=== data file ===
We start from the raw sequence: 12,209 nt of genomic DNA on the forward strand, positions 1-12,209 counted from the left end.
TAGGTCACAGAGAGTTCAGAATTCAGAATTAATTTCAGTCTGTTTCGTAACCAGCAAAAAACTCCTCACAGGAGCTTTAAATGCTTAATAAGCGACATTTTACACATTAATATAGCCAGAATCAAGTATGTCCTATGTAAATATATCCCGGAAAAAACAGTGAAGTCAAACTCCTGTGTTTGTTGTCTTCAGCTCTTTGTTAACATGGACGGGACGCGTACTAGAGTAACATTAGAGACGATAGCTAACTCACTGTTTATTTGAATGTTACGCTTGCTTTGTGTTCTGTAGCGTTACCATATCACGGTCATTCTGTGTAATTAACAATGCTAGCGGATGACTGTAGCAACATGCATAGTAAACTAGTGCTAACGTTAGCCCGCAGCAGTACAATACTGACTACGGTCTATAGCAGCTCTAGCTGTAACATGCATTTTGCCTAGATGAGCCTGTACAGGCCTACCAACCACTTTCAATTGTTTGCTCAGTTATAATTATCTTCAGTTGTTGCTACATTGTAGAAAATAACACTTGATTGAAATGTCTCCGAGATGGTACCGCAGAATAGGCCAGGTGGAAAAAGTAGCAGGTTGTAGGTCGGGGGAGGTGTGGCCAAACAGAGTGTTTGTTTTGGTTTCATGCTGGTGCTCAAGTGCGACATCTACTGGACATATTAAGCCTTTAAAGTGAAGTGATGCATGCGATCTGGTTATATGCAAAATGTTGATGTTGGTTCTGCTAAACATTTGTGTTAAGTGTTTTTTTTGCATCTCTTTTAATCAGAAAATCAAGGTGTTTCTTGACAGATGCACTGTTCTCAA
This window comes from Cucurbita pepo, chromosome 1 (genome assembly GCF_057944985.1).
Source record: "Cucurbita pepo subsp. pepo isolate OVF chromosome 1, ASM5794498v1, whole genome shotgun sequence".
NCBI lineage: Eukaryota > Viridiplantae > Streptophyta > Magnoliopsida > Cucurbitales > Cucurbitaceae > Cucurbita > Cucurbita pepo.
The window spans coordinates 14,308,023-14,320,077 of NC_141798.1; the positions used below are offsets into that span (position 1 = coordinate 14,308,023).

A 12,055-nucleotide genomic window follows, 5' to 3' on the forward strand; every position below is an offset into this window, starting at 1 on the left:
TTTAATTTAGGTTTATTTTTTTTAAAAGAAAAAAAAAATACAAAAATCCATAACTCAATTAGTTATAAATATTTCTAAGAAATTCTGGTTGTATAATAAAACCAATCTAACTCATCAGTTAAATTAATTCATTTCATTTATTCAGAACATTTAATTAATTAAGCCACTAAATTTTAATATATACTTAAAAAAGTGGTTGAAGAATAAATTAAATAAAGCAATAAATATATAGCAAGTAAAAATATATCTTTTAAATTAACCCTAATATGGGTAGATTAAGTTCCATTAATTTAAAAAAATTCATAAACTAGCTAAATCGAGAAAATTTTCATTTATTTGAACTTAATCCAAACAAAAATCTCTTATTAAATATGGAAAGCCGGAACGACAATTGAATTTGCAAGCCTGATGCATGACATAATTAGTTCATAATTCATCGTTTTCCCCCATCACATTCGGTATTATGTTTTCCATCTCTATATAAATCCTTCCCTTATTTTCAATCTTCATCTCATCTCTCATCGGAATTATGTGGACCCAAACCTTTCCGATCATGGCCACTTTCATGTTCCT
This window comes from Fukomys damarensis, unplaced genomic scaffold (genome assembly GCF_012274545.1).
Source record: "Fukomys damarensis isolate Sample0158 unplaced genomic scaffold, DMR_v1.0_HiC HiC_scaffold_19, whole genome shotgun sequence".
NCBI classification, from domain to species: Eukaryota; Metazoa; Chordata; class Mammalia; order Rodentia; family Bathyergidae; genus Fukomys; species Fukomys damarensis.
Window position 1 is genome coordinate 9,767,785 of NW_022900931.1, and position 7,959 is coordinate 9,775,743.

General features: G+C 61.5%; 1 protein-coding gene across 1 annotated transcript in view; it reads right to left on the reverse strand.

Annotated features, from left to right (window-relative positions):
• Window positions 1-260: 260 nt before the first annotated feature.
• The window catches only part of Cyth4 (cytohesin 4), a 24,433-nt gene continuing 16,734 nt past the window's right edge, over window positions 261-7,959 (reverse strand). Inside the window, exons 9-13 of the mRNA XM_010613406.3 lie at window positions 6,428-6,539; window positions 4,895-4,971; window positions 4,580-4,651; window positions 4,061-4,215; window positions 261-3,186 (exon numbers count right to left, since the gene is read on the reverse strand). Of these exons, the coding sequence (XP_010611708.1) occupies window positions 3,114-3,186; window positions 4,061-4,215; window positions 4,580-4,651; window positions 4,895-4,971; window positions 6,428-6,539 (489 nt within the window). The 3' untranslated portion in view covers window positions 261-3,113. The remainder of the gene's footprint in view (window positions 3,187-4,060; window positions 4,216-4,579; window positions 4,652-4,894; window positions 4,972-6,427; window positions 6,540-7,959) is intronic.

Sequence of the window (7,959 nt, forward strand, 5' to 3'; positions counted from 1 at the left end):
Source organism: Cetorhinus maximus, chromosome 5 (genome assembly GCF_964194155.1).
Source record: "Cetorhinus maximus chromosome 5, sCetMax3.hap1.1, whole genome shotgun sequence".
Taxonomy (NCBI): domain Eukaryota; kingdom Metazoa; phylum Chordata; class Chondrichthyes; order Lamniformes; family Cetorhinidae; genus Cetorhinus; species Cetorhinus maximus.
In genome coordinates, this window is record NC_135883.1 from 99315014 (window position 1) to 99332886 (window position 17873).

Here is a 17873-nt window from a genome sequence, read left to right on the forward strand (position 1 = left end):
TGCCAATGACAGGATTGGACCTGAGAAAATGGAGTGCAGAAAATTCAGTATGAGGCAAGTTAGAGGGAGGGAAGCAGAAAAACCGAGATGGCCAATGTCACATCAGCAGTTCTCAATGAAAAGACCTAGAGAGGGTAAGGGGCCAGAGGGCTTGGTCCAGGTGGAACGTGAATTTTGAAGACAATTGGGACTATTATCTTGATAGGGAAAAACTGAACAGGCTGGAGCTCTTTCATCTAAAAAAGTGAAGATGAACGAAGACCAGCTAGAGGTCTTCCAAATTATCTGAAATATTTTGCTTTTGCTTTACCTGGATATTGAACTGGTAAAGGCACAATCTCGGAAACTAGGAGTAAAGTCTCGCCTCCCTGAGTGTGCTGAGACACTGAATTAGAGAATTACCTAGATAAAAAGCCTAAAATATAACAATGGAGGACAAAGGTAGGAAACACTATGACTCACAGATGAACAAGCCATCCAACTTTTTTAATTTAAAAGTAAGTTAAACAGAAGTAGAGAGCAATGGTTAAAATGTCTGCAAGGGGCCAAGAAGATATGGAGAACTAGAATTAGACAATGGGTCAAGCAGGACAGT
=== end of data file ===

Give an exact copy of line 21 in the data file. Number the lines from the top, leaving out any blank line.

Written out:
In genome coordinates, this window is record NC_135883.1 from 99315014 (window position 1) to 99332886 (window position 17873).